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28

The HP ProCurve 1810-8G Switch (J9449A) is an 8-port Gigabit switch that can be powered by an upstream PoE switch. I use it in environments where I can't accommodate a power brick or need to control power from a central location (e.g. a UPS in a central server room). They're also nice when you need to use small switches because of a lack of ethernet drops in ...


8

If the PoE switch is 802.3af compliant (most are, but there are other implementations out there. I believe Cisco has their own) then it's safe to enable PoE on every port. Basically, the PoE switch will check for a certain resistance between two of the pairs of wires on the other end of the device. If the resistance is within a certain tolerance, the device ...


8

I don't know about the standards changing for PoE, haven't heard of any issues there. We run many Cisco VOIP phones and while we do have some issues (the phones are basically computers; they do lock up and resetting them is a matter of unplugging and plugging them back in) we haven't have direct issues due to PoE. If you don't have PoE switches you have to ...


6

Nothing from hard experience, but I would take it as a given that PoE switches draw more current than their regular cousins. Cisco has some numbers for Catalyst 65xx series equipment. To summarize a 48-port 10/100/1000 board dissipates 443 BTU/Hr and the PoE version of that board puts out 518 BTU/Hr (+17%). To be safe I'd inflate the heat load by ...


6

As long as it's reversed on BOTH ends then I can't imagine it would matter at all. Of course, if someone one-day re-terminates one end correctly then you're likely to have issues. Depending on which pair it is (you didn't mention), for 100BASE there's a 50% chance that it won't matter since only 2 pairs are used; 1+2 (Orange) and 3+6 (Green). For the sake ...


5

There are two Power-over-Ethernet standards; IEEE 802.3af-2003 (PoE) which supports 12.95-15.4w (depending on the length/attenuation of the cable) IEEE 802.3at-2009 (PoE+) which supports up to 25.5w (again depending on the cable). So you need to understand what the cameras requirements are and then look at both switches but ensure it'll work but certainly ...


5

No. POE will only be supplied to devices that are directly connected to the POE switch, and only by request. The standard by which this works is described here: http://en.wikipedia.org/wiki/Power_over_Ethernet#Standard_implementation


4

You can get multiport PoE injectors, e.g. this one: http://www.midspans.com/pages/15w/POE370U_15.4W_8-16-24-port_midspan.php (no idea if it's good or bad, first one I found with 16 ports).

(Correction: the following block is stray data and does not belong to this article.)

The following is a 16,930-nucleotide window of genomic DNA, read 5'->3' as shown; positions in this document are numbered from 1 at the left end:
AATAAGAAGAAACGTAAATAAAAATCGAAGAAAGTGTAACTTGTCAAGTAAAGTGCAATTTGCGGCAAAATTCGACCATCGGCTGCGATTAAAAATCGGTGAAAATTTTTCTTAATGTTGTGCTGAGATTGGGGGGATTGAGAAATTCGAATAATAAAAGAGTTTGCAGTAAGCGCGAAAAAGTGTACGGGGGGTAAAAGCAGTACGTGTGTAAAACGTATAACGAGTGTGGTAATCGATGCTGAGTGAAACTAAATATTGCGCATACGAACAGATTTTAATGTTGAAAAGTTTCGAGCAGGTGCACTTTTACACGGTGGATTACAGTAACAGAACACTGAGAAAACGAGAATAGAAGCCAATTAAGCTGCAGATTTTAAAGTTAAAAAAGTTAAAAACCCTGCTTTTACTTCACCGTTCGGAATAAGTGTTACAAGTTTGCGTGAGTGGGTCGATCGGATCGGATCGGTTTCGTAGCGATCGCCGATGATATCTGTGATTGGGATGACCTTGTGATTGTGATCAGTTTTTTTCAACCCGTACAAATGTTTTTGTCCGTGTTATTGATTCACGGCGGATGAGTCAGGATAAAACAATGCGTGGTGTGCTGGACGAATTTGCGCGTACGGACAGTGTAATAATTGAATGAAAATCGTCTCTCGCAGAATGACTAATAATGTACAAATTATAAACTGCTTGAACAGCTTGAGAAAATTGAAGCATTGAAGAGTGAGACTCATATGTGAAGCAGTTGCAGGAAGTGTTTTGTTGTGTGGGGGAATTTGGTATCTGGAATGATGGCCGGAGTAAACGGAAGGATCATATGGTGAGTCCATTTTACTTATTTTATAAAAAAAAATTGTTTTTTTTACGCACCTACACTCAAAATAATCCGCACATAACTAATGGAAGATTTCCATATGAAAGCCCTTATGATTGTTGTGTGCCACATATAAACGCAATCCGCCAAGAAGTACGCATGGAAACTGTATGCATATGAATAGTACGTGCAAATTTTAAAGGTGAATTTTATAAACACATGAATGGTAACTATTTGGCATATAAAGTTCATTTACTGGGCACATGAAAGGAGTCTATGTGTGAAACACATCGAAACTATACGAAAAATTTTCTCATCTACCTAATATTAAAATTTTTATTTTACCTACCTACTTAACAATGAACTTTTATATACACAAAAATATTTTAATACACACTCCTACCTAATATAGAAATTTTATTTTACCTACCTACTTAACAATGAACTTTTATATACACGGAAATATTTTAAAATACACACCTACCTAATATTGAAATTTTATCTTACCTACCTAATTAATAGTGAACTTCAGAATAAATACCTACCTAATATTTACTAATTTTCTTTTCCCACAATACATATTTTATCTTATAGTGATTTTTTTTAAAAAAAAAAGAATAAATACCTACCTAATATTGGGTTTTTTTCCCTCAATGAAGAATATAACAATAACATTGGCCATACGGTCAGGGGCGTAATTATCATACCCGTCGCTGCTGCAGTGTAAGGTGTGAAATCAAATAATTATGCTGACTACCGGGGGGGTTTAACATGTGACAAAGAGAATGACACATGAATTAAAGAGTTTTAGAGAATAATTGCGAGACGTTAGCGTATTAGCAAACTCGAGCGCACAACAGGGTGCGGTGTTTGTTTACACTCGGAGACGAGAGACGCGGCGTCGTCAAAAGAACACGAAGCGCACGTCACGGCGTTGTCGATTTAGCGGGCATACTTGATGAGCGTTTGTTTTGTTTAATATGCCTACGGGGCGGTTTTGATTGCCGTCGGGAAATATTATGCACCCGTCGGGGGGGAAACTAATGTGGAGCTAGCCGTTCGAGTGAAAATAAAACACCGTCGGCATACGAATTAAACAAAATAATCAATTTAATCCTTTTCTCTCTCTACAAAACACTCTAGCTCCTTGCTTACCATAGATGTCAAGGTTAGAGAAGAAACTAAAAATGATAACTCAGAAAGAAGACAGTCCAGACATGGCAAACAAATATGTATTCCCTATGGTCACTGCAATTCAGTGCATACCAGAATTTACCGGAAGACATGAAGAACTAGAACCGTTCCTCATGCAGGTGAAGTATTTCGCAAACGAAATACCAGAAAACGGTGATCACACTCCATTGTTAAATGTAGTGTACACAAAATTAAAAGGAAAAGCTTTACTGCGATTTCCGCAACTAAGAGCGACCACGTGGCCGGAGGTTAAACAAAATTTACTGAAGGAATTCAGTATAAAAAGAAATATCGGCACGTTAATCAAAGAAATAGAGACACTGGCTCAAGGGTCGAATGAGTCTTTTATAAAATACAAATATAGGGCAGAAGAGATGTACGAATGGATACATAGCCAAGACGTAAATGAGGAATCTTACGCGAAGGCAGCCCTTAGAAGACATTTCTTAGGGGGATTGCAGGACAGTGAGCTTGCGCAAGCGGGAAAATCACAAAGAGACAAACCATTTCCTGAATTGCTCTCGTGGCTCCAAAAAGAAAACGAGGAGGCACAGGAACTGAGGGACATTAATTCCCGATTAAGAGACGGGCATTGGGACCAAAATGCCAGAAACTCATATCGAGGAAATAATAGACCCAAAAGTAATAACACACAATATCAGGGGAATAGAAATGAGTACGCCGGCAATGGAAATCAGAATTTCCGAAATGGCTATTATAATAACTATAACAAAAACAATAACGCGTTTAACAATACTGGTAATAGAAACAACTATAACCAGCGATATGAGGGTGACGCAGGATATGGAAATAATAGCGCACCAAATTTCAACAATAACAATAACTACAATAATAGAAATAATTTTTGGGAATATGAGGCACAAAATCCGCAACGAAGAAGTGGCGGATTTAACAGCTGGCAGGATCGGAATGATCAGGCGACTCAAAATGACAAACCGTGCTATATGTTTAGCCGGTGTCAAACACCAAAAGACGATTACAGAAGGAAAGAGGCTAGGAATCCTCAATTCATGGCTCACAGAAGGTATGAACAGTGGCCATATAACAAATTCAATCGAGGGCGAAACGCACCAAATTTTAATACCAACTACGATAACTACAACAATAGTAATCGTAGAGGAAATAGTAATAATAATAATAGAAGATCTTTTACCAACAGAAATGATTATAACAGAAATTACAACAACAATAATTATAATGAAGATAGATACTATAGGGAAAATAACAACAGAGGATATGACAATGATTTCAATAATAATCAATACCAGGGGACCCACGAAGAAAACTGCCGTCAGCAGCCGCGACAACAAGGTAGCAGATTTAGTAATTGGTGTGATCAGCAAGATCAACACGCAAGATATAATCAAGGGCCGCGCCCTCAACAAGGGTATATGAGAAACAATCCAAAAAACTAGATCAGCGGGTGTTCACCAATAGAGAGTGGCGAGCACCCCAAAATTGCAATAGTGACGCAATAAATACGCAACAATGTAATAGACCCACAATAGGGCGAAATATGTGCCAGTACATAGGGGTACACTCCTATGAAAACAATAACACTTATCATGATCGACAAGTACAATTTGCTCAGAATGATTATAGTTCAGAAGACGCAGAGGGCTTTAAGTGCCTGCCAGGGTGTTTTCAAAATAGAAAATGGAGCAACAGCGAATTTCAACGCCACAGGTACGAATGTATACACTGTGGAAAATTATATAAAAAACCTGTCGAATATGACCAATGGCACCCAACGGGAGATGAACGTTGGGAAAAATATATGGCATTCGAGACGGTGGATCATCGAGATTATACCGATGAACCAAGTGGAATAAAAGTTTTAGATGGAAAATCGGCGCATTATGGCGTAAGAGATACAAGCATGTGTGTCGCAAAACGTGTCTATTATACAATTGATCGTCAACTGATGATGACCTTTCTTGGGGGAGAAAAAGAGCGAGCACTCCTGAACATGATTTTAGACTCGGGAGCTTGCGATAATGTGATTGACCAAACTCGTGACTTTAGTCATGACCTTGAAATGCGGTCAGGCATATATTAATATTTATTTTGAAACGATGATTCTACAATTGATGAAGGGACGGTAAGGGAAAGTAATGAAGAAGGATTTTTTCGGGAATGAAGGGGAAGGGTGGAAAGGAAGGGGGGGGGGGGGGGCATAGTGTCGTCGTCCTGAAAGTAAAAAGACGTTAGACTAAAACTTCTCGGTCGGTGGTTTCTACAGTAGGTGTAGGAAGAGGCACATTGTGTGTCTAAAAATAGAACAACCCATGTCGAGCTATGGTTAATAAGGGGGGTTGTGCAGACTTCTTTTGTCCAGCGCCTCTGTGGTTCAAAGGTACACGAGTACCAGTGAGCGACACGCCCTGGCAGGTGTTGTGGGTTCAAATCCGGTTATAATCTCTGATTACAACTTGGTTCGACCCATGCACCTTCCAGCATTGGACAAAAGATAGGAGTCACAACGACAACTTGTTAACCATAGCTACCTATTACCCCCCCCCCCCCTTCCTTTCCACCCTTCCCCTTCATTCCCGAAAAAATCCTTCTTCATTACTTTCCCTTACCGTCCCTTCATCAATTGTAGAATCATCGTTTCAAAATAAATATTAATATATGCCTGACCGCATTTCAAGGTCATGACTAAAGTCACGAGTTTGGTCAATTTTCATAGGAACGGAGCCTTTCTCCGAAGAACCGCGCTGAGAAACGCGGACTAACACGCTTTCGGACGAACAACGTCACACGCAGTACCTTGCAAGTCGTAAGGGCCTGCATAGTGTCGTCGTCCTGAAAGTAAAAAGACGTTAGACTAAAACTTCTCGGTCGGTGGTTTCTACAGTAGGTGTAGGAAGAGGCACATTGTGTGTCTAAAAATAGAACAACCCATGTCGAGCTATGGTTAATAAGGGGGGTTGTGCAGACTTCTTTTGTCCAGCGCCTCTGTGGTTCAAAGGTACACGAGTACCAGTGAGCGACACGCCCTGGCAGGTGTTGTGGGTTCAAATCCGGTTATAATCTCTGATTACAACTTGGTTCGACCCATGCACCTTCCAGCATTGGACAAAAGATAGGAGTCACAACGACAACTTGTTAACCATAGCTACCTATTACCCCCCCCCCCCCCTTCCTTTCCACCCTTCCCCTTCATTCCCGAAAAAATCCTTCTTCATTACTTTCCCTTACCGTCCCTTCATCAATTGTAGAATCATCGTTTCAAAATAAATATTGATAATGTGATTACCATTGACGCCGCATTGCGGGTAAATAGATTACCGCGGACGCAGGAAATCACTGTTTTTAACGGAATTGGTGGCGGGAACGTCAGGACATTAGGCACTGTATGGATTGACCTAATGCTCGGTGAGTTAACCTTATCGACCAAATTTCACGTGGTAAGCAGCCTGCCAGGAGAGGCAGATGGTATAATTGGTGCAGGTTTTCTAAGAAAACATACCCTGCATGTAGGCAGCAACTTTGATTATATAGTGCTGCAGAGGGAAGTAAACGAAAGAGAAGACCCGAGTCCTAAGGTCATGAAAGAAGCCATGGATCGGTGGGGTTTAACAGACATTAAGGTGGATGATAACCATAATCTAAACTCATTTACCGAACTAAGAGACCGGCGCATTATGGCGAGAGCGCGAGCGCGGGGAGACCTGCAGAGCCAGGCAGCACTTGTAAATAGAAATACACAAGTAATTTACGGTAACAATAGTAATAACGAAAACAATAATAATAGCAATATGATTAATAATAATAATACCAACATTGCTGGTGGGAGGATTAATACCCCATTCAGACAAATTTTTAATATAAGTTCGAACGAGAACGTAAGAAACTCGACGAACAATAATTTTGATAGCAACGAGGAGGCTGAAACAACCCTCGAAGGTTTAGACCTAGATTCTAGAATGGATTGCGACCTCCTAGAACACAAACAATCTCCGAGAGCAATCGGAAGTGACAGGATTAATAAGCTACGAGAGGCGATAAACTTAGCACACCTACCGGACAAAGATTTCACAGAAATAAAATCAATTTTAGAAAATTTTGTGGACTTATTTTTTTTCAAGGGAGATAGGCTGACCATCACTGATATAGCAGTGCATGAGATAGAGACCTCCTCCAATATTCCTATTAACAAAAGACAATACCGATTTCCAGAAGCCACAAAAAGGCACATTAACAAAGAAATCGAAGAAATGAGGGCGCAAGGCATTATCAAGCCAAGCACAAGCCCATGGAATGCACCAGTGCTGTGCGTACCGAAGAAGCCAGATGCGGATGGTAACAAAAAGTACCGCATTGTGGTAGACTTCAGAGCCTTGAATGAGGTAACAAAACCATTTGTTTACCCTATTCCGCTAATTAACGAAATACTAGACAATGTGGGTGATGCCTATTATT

4

The PoE switch, if it's 802.3af compatible, will not send power to the device (in any amount worth mentioning) until it requests power. A PoE Injector should either not connect the powered pins to the upstream port, only the downstream port. This would be for 100Mb devices only as 1Gb requires all 4 pairs. For 1Gb devices the PoE injector must protect ...


4

PoE is negotiated between the devices on each end of the link, so there is no danger of the switch supplying power to a device that doesn't request it. http://en.wikipedia.org/wiki/Power_over_Ethernet#Powering_devices


4

I doubt you will find such a product. Instead, I would look for a generic PoE injector/extractor. I think this is one of those products, but I can't get the website to load. http://www.dlink.com/products/?pid=332


4

The PSE (Power Sourcing Equipment) and PD (Powered Device) negotiate to see if the end device is compatible of being powered and at what standard. So plugging in a non PoE device will not damage said device. Here is a good read about the basics of PoE


3

There are 2 standard forms of PoE (there are other forms... but they've never been standardized) ... depending on the kind of PoE required for your device... you may not be using the right flavor. Active PoE (which is what most switches that support PoE does... ) requires some extra hardware on the device which will apply a small amount of resistance ...


3

The Powered Device should recognize it has "local power" and not request PoE power. This assumes that you're talking about 802.3af compliant devices (sometimes called "active" devices) and not "passive" power injectors and their associated devices (they just throw voltage "out there" without regard for necessity, destination, or compatibility). What you ...


3

Yes. You can run 100-megabit PoE devices on a Gigabit PoE-enabled switch.